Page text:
"All companies typically have to set up a supply chain and manage it. A company usually has to buy goods and services from suppliers to carry out their business. There are hundreds, if not thousands, of applications to assist in this process. Many of these applications support electronic invoices and other business documents, and some may even support XML, but most of the business documents exchanged between companies are still paper-based.

The OASIS Universal Business Language (UBL), an XML-based technology (not an application) is designed to plug into existing business, legal, auditing, and record management practices. In this article, we examine UBL to illustrate its usefulness, and explore how emerging UBL services in this problem domain can be a disruptive innovation.

UBL is an XML markup language aimed at business documents being exchanged between companies on the Internet. The UBL effort is meant to fuel global e-commerce by simplifying the currently paper intensive exchange of business information. UBL 2.0 defines an open, royalty-free library of thirty-one (31) standard electronic XML business documents such as purchase orders, invoices, and dozens of other standard business documents that can be used globally. UBL 2.1 (in development) has over 60 documents. UBL's design objective is to plug directly into existing business, legal, auditing, and records management practices, to eliminate the re-keying of data in existing fax and paper-based supply chains, and to provide an entry point into electronic commerce for small and medium-sized businesses.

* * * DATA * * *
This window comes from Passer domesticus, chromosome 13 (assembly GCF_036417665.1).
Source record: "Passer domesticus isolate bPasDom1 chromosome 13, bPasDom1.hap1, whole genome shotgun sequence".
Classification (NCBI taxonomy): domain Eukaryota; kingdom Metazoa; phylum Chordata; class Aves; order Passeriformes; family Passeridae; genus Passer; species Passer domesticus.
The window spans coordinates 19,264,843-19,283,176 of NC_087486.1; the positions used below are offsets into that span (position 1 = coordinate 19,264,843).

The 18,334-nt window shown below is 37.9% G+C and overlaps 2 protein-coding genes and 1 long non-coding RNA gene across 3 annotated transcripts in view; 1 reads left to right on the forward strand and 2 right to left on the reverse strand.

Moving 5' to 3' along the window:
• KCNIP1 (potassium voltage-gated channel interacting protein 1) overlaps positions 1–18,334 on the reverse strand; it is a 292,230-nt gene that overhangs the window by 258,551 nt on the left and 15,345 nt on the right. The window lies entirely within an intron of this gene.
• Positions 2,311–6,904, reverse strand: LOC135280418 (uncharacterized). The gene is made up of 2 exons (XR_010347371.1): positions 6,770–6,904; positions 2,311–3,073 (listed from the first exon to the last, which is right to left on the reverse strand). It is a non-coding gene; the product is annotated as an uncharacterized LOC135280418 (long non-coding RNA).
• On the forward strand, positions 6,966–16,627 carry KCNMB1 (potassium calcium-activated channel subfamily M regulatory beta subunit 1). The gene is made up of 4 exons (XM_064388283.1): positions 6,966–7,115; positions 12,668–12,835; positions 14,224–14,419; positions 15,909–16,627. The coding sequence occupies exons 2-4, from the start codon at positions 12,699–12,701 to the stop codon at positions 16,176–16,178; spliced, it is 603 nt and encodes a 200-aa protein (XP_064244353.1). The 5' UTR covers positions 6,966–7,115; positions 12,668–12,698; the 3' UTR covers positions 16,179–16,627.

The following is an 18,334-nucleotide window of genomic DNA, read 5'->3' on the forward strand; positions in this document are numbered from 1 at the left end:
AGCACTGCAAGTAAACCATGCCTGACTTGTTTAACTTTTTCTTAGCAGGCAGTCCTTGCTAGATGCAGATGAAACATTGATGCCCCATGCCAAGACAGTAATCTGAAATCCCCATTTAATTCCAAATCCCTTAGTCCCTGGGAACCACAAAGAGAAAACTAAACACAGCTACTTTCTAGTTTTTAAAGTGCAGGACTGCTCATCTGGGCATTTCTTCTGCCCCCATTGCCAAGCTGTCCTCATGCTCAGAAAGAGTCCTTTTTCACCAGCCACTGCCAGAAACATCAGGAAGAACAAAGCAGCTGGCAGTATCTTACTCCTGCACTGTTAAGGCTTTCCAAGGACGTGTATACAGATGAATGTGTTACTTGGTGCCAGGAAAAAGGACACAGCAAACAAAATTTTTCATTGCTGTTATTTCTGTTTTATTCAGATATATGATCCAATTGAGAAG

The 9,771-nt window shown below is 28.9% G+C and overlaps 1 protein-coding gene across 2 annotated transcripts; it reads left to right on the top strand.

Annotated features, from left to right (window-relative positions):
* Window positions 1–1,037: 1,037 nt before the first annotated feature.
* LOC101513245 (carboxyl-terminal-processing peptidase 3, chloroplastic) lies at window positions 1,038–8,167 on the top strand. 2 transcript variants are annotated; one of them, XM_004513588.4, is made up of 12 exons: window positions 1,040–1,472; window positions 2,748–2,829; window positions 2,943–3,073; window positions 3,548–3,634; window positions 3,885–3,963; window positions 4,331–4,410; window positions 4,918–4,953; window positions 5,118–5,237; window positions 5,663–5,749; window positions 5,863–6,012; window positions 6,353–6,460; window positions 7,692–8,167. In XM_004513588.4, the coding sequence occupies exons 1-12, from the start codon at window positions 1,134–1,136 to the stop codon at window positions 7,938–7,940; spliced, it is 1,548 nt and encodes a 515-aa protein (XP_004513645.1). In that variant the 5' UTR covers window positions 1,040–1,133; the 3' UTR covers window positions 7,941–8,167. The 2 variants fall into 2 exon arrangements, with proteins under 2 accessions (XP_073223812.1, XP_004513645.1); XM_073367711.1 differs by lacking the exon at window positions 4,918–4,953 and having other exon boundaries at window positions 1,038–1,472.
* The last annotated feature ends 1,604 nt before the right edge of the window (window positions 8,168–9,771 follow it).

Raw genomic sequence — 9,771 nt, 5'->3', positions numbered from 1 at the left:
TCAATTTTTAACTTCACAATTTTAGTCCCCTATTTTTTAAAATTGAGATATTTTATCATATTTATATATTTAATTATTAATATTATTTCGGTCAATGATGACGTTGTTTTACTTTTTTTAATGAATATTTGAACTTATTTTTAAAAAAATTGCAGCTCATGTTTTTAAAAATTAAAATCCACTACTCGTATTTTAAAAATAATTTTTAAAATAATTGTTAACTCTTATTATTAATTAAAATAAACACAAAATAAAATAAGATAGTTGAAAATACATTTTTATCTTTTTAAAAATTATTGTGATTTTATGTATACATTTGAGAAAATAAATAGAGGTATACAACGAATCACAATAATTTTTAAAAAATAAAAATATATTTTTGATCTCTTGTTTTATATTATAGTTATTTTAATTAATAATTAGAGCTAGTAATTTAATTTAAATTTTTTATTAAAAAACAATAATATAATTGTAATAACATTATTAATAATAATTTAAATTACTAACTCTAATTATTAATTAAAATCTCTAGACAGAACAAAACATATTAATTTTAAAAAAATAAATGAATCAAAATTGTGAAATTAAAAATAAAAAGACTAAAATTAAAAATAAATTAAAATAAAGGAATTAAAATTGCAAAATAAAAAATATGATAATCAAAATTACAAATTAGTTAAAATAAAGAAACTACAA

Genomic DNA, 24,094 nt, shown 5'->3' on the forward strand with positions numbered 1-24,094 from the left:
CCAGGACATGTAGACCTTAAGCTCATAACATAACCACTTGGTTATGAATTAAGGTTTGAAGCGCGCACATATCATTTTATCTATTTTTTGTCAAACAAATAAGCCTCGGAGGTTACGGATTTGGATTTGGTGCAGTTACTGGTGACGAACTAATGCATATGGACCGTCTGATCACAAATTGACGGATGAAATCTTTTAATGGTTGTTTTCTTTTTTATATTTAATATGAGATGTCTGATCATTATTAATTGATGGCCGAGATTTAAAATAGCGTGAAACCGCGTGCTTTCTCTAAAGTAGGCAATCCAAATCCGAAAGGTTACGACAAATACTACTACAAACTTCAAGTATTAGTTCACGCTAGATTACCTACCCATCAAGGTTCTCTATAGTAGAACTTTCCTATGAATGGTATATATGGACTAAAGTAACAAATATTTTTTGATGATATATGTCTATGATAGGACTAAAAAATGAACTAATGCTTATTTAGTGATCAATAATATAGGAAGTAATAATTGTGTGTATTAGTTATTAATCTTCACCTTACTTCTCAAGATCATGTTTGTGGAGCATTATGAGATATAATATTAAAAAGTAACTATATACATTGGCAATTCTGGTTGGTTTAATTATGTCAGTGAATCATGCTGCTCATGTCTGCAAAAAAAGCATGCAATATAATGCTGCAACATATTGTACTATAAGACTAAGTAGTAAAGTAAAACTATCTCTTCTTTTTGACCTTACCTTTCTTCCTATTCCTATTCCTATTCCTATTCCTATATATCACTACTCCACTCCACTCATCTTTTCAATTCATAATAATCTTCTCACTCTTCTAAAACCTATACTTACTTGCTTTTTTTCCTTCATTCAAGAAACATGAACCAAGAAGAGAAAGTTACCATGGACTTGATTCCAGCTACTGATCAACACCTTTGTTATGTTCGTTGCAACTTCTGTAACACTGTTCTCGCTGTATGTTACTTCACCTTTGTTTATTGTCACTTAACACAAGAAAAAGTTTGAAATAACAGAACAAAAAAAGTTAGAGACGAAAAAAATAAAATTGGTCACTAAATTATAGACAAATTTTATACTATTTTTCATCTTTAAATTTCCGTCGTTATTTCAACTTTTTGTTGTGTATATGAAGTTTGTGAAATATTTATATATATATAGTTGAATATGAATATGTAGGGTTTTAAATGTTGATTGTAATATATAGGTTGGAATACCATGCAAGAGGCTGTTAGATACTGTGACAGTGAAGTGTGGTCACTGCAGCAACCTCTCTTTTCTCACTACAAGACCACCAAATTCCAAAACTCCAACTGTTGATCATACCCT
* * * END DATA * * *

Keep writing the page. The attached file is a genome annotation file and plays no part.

UBL is built on existing standards. For example, UBL uses the United Nations Centre for Trade Facilitation and Electronic Business (UN/CEFACT) Core Components as defined in Part 8 of the Core Components Technical Specification. This specification defines a Core Component solution as a methodology for developing a common set of semantic building blocks that represent the general types of business data in use today and provides for the creation of new business vocabularies and restructuring of existing business vocabularies. A core component is a semantic building block that can be used for all aspects of data and information modelling and exchange. Core components are the linchpin for creating interoperable business process models and business documents. Core components are conceptual in nature and are used for creating context-specific Business Information Entities (BIEs)..."

See also: the OASIS Universal Business Language (UBL) TC      [TOC]

W3C Last Call Review for WOFF File Format 1.0
Jonathan Kew, Tal Leming, Erik van Blokland (eds), W3C Technical Report

A Last Call Working Draft has been published for the WOFF File Format 1.0 specification, with invitation for public feedback through 14-December-2010. The document was developed by members of the W3C WebFonts Working Group, who expect to advance this Working Draft to Recommendation Status. A complete list of changes to this document relative to the previous publication is available online. This version of the document contains editorial changes and clarifications to the First Public Working Draft, and a new Media Type appendix. It was initially developed by contributors to the public mailing list. After trial implementation, it became the WOFF Submission and is being further developed at W3C.